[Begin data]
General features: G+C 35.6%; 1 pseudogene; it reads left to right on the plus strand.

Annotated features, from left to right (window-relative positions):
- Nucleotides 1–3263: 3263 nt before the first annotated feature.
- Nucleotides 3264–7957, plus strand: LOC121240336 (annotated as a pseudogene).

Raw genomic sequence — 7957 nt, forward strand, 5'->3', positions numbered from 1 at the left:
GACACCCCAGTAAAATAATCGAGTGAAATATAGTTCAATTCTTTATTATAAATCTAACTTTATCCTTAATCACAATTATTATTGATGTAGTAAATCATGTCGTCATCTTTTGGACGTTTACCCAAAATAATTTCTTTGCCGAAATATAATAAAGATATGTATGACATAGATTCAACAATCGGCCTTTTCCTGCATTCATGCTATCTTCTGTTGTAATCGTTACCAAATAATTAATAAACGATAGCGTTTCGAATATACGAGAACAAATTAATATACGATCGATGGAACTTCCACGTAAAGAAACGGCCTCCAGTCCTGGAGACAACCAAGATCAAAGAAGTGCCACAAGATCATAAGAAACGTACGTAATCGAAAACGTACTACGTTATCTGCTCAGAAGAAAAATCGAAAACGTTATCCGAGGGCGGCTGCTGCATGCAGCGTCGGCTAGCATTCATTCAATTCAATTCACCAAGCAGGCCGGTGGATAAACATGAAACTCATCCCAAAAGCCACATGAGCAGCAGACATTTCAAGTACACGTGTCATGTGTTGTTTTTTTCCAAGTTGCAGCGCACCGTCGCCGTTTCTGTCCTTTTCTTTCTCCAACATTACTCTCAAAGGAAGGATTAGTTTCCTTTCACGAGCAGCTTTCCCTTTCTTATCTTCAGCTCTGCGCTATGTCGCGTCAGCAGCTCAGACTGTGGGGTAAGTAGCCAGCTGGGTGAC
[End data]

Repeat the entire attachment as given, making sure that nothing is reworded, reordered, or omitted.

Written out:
General features: G+C 35.6%; 1 pseudogene; it reads left to right on the plus strand.

Annotated features, from left to right (window-relative positions):
- Nucleotides 1–3263: 3263 nt before the first annotated feature.
- Nucleotides 3264–7957, plus strand: LOC121240336 (annotated as a pseudogene).

Raw genomic sequence — 7957 nt, forward strand, 5'->3', positions numbered from 1 at the left:
GACACCCCAGTAAAATAATCGAGTGAAATATAGTTCAATTCTTTATTATAAATCTAACTTTATCCTTAATCACAATTATTATTGATGTAGTAAATCATGTCGTCATCTTTTGGACGTTTACCCAAAATAATTTCTTTGCCGAAATATAATAAAGATATGTATGACATAGATTCAACAATCGGCCTTTTCCTGCATTCATGCTATCTTCTGTTGTAATCGTTACCAAATAATTAATAAACGATAGCGTTTCGAATATACGAGAACAAATTAATATACGATCGATGGAACTTCCACGTAAAGAAACGGCCTCCAGTCCTGGAGACAACCAAGATCAAAGAAGTGCCACAAGATCATAAGAAACGTACGTAATCGAAAACGTACTACGTTATCTGCTCAGAAGAAAAATCGAAAACGTTATCCGAGGGCGGCTGCTGCATGCAGCGTCGGCTAGCATTCATTCAATTCAATTCACCAAGCAGGCCGGTGGATAAACATGAAACTCATCCCAAAAGCCACATGAGCAGCAGACATTTCAAGTACACGTGTCATGTGTTGTTTTTTTCCAAGTTGCAGCGCACCGTCGCCGTTTCTGTCCTTTTCTTTCTCCAACATTACTCTCAAAGGAAGGATTAGTTTCCTTTCACGAGCAGCTTTCCCTTTCTTATCTTCAGCTCTGCGCTATGTCGCGTCAGCAGCTCAGACTGTGGGGTAAGTAGCCAGCTGGGTGAC